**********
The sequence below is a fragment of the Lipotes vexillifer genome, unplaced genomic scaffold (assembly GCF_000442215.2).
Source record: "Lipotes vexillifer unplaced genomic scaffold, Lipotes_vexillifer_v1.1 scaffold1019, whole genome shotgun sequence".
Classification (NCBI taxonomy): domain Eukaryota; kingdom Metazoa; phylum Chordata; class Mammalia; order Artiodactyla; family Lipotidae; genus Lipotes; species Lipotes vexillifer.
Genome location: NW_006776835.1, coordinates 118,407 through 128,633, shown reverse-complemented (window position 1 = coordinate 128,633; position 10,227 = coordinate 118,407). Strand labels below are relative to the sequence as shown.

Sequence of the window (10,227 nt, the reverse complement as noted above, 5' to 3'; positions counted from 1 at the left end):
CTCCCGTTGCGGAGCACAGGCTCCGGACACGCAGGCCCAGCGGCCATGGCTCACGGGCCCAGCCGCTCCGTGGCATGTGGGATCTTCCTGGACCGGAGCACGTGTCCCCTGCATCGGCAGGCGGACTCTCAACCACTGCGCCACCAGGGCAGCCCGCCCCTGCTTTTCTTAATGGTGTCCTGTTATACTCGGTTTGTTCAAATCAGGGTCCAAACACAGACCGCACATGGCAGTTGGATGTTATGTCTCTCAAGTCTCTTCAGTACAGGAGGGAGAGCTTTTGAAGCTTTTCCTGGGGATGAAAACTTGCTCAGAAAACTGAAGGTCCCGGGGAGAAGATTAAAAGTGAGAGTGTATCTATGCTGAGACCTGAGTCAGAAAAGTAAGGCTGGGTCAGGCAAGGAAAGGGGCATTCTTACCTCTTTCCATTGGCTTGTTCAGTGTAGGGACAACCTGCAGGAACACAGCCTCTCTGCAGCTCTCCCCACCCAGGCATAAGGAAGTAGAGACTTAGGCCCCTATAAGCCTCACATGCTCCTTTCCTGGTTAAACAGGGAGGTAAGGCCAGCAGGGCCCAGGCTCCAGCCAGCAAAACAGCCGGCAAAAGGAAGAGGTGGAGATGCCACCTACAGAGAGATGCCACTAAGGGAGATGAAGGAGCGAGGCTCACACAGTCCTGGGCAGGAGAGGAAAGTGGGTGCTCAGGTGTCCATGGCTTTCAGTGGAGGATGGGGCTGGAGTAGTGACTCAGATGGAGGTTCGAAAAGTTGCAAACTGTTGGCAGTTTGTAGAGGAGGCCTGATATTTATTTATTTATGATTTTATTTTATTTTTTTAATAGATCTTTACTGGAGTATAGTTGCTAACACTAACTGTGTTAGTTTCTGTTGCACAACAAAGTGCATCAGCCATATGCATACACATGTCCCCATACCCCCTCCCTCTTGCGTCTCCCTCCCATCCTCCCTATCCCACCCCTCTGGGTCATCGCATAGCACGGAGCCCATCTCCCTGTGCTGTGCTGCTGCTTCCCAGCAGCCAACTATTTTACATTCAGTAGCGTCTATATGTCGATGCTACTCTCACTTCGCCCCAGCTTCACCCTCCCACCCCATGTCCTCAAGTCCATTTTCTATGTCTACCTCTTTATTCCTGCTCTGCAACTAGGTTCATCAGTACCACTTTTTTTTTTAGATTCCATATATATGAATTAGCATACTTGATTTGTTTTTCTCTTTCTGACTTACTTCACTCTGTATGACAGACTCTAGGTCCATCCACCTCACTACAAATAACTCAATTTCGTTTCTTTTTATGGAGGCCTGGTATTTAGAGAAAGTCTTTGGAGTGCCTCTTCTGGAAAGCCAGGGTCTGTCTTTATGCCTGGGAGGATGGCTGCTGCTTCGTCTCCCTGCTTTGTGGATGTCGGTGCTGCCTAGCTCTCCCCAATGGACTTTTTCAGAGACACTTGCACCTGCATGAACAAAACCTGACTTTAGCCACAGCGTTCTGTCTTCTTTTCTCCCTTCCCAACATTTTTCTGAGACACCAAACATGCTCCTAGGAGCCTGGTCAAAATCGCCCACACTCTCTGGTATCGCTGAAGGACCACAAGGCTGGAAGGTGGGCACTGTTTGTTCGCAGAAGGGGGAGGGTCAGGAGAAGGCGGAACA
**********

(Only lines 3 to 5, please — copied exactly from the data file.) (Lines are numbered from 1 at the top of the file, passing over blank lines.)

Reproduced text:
Classification (NCBI taxonomy): domain Eukaryota; kingdom Metazoa; phylum Chordata; class Mammalia; order Artiodactyla; family Lipotidae; genus Lipotes; species Lipotes vexillifer.
Genome location: NW_006776835.1, coordinates 118,407 through 128,633, shown reverse-complemented (window position 1 = coordinate 128,633; position 10,227 = coordinate 118,407). Strand labels below are relative to the sequence as shown.

Sequence of the window (10,227 nt, the reverse complement as noted above, 5' to 3'; positions counted from 1 at the left end):